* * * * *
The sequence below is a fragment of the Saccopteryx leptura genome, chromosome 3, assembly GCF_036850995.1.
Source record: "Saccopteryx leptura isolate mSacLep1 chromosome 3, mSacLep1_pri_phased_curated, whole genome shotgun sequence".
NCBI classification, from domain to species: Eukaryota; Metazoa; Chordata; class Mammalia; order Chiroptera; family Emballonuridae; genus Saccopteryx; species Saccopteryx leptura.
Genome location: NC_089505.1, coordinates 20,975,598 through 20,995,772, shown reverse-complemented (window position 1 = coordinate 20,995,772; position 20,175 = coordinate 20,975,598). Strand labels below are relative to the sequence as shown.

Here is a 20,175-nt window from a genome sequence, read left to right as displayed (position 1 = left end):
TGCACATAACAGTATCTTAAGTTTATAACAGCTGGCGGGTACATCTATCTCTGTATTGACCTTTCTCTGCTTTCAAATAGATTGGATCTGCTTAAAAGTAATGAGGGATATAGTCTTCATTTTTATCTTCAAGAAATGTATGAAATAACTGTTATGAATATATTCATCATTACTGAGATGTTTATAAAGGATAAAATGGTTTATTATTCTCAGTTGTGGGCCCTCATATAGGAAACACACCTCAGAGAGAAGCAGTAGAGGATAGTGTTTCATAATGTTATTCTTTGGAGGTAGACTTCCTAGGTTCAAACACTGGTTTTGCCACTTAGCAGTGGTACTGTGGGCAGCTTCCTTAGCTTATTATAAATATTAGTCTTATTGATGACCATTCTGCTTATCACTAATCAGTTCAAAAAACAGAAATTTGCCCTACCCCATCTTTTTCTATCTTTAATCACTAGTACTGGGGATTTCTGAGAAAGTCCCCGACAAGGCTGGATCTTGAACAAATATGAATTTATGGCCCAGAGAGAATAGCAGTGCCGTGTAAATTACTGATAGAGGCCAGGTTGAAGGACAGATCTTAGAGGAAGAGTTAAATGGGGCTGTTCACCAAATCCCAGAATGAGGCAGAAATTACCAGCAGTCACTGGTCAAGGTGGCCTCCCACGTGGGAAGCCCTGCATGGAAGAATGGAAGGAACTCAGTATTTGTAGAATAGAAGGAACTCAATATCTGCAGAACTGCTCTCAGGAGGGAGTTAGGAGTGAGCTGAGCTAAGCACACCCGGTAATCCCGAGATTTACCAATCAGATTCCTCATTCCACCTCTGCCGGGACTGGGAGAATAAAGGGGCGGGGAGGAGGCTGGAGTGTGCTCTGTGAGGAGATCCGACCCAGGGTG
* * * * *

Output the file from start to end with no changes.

The sequence below is a fragment of the Saccopteryx leptura genome, chromosome 3, assembly GCF_036850995.1.
Source record: "Saccopteryx leptura isolate mSacLep1 chromosome 3, mSacLep1_pri_phased_curated, whole genome shotgun sequence".
NCBI classification, from domain to species: Eukaryota; Metazoa; Chordata; class Mammalia; order Chiroptera; family Emballonuridae; genus Saccopteryx; species Saccopteryx leptura.
Genome location: NC_089505.1, coordinates 20,975,598 through 20,995,772, shown reverse-complemented (window position 1 = coordinate 20,995,772; position 20,175 = coordinate 20,975,598). Strand labels below are relative to the sequence as shown.

Here is a 20,175-nt window from a genome sequence, read left to right as displayed (position 1 = left end):
TGCACATAACAGTATCTTAAGTTTATAACAGCTGGCGGGTACATCTATCTCTGTATTGACCTTTCTCTGCTTTCAAATAGATTGGATCTGCTTAAAAGTAATGAGGGATATAGTCTTCATTTTTATCTTCAAGAAATGTATGAAATAACTGTTATGAATATATTCATCATTACTGAGATGTTTATAAAGGATAAAATGGTTTATTATTCTCAGTTGTGGGCCCTCATATAGGAAACACACCTCAGAGAGAAGCAGTAGAGGATAGTGTTTCATAATGTTATTCTTTGGAGGTAGACTTCCTAGGTTCAAACACTGGTTTTGCCACTTAGCAGTGGTACTGTGGGCAGCTTCCTTAGCTTATTATAAATATTAGTCTTATTGATGACCATTCTGCTTATCACTAATCAGTTCAAAAAACAGAAATTTGCCCTACCCCATCTTTTTCTATCTTTAATCACTAGTACTGGGGATTTCTGAGAAAGTCCCCGACAAGGCTGGATCTTGAACAAATATGAATTTATGGCCCAGAGAGAATAGCAGTGCCGTGTAAATTACTGATAGAGGCCAGGTTGAAGGACAGATCTTAGAGGAAGAGTTAAATGGGGCTGTTCACCAAATCCCAGAATGAGGCAGAAATTACCAGCAGTCACTGGTCAAGGTGGCCTCCCACGTGGGAAGCCCTGCATGGAAGAATGGAAGGAACTCAGTATTTGTAGAATAGAAGGAACTCAATATCTGCAGAACTGCTCTCAGGAGGGAGTTAGGAGTGAGCTGAGCTAAGCACACCCGGTAATCCCGAGATTTACCAATCAGATTCCTCATTCCACCTCTGCCGGGACTGGGAGAATAAAGGGGCGGGGAGGAGGCTGGAGTGTGCTCTGTGAGGAGATCCGACCCAGGGTG